George S. Semsel, PhD.
American Film Scholar
Professor Emeritus School of Film, Ohio University
“Missing Home is the story of Beijing hutongs told through the close and personal experiences of a director raised in these disappearing neighborhoods. Through her unique perspectives she [Zhang Weimin] explores the effects of modernization on individual lives in urban China. Here is a film that would well serve as graphic illustration of Yi-Fu Tuan’s classic, Space and Place.
The strength of Missing Home lies within the range of people depicted: the couple who minded the public telephone, the ash collector, the family celebrating the New Year with a traditional meal. These are the people who move the film away from nostalgia for place into a broader consideration of the human condition. Through their stories, given with precise, telling cinematography, Zhang is able to keep the personal and the objective in a close, revealing relationship. It is in the finer details that each of us creates the space that we call home. Most telling is the young man collecting streets signs from hutongs now demolished. This is the central metaphor of Zhang’s film. How much has been lost, I ask, and what, if anything, has been gained? As a filmmaker myself, I found myself musing on how I would have filmed this scene, but my musings are of no consequence. I thought it somewhat underplayed, perhaps rightly so. No matter. When you look at this film, think well upon this passage.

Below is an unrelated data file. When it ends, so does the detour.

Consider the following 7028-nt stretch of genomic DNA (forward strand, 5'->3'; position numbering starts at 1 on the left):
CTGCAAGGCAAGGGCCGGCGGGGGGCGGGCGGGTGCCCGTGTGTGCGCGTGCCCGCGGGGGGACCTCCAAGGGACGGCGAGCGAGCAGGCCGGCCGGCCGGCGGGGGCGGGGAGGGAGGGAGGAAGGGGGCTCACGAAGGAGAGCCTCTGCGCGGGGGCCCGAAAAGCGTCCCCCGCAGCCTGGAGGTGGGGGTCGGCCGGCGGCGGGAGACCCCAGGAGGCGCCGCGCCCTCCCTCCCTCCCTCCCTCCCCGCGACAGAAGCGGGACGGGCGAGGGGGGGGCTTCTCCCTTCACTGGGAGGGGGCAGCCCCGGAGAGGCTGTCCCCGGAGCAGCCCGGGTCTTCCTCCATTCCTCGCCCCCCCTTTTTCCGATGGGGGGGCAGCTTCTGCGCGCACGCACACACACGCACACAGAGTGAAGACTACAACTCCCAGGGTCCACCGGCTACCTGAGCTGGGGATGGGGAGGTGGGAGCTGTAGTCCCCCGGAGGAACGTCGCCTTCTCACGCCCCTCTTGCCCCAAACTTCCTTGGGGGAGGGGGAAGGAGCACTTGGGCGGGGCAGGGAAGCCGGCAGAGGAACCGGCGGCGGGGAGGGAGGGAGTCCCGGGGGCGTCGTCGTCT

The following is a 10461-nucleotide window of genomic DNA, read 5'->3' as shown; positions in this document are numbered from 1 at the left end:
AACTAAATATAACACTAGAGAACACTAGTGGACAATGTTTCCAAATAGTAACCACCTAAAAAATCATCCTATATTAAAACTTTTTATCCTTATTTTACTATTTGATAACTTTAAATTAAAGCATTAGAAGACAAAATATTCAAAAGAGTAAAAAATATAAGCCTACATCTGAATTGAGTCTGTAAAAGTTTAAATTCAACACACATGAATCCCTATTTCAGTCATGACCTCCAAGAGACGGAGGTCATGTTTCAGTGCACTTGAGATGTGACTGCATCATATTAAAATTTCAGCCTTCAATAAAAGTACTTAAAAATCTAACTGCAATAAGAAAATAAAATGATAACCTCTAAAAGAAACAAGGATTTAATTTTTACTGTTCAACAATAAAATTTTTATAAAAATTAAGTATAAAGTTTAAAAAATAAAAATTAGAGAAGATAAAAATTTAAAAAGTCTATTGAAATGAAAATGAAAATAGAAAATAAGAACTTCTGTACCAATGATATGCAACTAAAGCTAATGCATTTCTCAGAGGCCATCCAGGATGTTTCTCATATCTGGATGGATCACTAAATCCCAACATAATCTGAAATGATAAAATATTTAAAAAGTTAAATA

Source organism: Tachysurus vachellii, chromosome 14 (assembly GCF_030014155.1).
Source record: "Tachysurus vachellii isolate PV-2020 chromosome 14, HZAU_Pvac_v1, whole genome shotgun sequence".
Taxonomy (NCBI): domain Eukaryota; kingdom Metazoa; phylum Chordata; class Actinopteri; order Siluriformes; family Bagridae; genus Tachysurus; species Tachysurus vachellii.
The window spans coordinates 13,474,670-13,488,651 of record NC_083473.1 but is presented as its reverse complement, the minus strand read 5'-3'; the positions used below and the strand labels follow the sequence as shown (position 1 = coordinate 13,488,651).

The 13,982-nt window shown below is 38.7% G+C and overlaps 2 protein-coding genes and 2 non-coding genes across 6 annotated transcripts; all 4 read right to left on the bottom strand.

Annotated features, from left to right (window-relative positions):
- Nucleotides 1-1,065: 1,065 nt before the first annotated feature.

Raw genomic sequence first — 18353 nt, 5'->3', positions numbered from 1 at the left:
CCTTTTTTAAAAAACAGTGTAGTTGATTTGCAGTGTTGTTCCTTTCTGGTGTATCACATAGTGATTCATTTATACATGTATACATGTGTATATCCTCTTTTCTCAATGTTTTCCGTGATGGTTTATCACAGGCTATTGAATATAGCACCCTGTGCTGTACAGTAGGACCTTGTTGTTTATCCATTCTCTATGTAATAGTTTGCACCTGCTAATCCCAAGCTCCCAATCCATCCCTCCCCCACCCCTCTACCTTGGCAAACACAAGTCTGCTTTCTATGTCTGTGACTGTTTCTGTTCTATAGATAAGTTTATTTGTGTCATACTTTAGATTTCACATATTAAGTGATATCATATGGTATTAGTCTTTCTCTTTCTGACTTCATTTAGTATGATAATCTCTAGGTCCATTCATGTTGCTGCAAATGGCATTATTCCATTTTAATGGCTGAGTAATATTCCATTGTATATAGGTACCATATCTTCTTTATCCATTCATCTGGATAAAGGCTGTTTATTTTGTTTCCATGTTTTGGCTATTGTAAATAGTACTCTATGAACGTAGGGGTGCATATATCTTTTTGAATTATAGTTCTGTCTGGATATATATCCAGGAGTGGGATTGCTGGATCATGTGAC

The underlying irony that Zhang Weimin recognizes is the fervent desire of China, which has long and rightly celebrated its outstanding history, to show the world that it is now a modern, sophisticated nation. To celebrate its modernity, as represented by the Beijing Olympics, China destroys the very things, its people in their neighborhoods, that made the country the remarkable and unique place that it is. Missing Home is a film of quality. It deserve to be widely seen.”